Campylobacteriosis: A Food Borne Disease With Diverse Clinical Presentations
Campylobacteriosis is an important food borne acute infectious diarrheal disease. It mainly occurs through consumption of raw or undercooked poultry meat, unpasteurized milk and contaminated water. Campylobacter species have been isolated from chicken, turkey, duck, pork and beef. Campylobacter jejuni is responsible for 80-90% of all enteric Campylobacter infections, followed by C. coli for 5-10% cases. Clinical illness ranges from mild self-limiting, non-inflammatory diarrhea to severe inflammatory bloody diarrhea associated with bacteremia. Extra-intestinal infections like bacteremia, peritonitis, cholecystities, meningitis etc. have also been reported. Around 10% of immuno-compromised patients are at risk of bacteremia. An important post-infectious sequel of C. jejuni infection is Guillain-Barré syndrome (GBS), an acute neurological disease marked by ascending paralysis. GBS is incited by molecular mimicry between sialylated lipo-oligosaccharides of bacterial cell wall and ganglioside epitopes on human peripheral nerves, resulting in autoimmune-driven nerve damage. Culture is the gold standard for diagnosis of Campylobacter infection but its sensitivity is low in GBS patients. Serological and nucleic acid-based assays are used to improve the sensitivity. Development of resistance by Campylobacter spp. to macrolides and fluoroquinolones has resulted in treatment failure. Good practices like hand wash with soap, knowledge about cross-contamination in kitchen and poultry shops, avoidance of consumption of undercooked animal products, unpasteurized milk and untreated surface water can help in preventing the infection.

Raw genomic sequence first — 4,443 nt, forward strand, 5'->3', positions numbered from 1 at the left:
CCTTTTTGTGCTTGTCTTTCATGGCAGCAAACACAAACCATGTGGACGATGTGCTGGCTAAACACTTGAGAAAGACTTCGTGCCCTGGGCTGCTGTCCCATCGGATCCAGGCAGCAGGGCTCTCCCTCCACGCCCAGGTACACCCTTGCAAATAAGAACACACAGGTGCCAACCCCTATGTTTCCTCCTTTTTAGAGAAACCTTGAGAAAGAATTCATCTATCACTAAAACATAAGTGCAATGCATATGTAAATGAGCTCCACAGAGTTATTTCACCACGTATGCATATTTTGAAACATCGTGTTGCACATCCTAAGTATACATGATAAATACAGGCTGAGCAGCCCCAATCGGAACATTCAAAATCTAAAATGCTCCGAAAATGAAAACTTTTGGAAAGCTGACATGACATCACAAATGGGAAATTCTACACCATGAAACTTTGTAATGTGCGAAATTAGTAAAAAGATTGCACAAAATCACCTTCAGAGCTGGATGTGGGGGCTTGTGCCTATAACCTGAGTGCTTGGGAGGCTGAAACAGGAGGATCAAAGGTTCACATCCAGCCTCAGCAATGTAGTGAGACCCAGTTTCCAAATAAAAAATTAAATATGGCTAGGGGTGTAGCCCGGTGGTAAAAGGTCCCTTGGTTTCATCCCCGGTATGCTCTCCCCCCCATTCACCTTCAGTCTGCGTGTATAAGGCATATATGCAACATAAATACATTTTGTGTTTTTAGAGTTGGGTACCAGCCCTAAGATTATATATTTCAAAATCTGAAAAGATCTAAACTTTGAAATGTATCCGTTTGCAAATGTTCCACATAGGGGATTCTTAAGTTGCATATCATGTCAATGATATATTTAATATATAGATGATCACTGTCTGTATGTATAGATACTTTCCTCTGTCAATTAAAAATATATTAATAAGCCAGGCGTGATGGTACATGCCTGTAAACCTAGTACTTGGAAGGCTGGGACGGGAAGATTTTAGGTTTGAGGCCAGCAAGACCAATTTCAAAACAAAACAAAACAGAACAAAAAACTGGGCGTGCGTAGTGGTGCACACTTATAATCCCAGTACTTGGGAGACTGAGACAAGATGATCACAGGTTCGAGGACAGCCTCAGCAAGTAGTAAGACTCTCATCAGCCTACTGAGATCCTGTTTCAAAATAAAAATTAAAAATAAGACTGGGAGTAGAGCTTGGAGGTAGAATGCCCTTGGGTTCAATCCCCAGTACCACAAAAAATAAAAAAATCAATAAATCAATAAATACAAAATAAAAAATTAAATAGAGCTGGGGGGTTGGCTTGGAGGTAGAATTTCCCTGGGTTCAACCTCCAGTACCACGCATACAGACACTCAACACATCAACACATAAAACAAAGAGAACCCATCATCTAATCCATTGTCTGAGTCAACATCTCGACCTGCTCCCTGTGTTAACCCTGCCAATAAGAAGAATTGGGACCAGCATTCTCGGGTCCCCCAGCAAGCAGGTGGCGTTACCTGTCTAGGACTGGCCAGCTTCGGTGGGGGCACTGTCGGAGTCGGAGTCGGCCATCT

Key words - Antibiotic resistance, Campylobacter, Campylobacteriosis, Diarrhea, Guillain-Barré syndrome.